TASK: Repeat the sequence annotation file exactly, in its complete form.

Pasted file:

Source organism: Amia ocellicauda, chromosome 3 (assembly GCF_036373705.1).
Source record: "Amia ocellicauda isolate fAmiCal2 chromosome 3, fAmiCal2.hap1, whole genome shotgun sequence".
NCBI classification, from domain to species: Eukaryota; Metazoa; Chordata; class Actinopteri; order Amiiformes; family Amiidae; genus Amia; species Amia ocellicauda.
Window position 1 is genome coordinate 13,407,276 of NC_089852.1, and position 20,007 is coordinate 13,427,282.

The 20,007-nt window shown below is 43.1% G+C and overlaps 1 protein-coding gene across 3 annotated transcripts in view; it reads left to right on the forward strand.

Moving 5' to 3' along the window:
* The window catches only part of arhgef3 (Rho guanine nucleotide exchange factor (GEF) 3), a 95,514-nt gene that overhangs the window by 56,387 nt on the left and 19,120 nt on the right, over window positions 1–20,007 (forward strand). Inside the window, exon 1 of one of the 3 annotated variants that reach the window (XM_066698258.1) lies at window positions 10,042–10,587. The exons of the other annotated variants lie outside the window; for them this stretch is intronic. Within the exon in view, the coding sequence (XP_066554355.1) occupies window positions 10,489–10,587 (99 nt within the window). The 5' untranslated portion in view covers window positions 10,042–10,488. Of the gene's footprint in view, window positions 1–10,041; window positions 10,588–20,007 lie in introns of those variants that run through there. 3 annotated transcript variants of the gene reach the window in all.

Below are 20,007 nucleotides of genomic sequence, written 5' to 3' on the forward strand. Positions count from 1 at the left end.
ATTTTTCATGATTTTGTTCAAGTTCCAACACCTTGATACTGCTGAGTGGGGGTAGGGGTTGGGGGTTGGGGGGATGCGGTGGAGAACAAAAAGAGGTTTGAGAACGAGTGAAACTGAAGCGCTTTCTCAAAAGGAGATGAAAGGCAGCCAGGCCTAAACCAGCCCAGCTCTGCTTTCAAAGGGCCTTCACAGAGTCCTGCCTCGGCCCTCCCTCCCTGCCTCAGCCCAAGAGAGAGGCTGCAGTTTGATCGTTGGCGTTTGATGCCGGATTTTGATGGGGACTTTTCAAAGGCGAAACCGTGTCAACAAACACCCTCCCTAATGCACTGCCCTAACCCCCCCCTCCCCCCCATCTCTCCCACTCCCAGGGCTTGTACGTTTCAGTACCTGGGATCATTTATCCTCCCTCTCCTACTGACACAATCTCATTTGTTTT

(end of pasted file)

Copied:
Source organism: Amia ocellicauda, chromosome 3 (assembly GCF_036373705.1).
Source record: "Amia ocellicauda isolate fAmiCal2 chromosome 3, fAmiCal2.hap1, whole genome shotgun sequence".
NCBI classification, from domain to species: Eukaryota; Metazoa; Chordata; class Actinopteri; order Amiiformes; family Amiidae; genus Amia; species Amia ocellicauda.
Window position 1 is genome coordinate 13,407,276 of NC_089852.1, and position 20,007 is coordinate 13,427,282.

The 20,007-nt window shown below is 43.1% G+C and overlaps 1 protein-coding gene across 3 annotated transcripts in view; it reads left to right on the forward strand.

Moving 5' to 3' along the window:
* The window catches only part of arhgef3 (Rho guanine nucleotide exchange factor (GEF) 3), a 95,514-nt gene that overhangs the window by 56,387 nt on the left and 19,120 nt on the right, over window positions 1–20,007 (forward strand). Inside the window, exon 1 of one of the 3 annotated variants that reach the window (XM_066698258.1) lies at window positions 10,042–10,587. The exons of the other annotated variants lie outside the window; for them this stretch is intronic. Within the exon in view, the coding sequence (XP_066554355.1) occupies window positions 10,489–10,587 (99 nt within the window). The 5' untranslated portion in view covers window positions 10,042–10,488. Of the gene's footprint in view, window positions 1–10,041; window positions 10,588–20,007 lie in introns of those variants that run through there. 3 annotated transcript variants of the gene reach the window in all.

Below are 20,007 nucleotides of genomic sequence, written 5' to 3' on the forward strand. Positions count from 1 at the left end.
ATTTTTCATGATTTTGTTCAAGTTCCAACACCTTGATACTGCTGAGTGGGGGTAGGGGTTGGGGGTTGGGGGGATGCGGTGGAGAACAAAAAGAGGTTTGAGAACGAGTGAAACTGAAGCGCTTTCTCAAAAGGAGATGAAAGGCAGCCAGGCCTAAACCAGCCCAGCTCTGCTTTCAAAGGGCCTTCACAGAGTCCTGCCTCGGCCCTCCCTCCCTGCCTCAGCCCAAGAGAGAGGCTGCAGTTTGATCGTTGGCGTTTGATGCCGGATTTTGATGGGGACTTTTCAAAGGCGAAACCGTGTCAACAAACACCCTCCCTAATGCACTGCCCTAACCCCCCCCTCCCCCCCATCTCTCCCACTCCCAGGGCTTGTACGTTTCAGTACCTGGGATCATTTATCCTCCCTCTCCTACTGACACAATCTCATTTGTTTT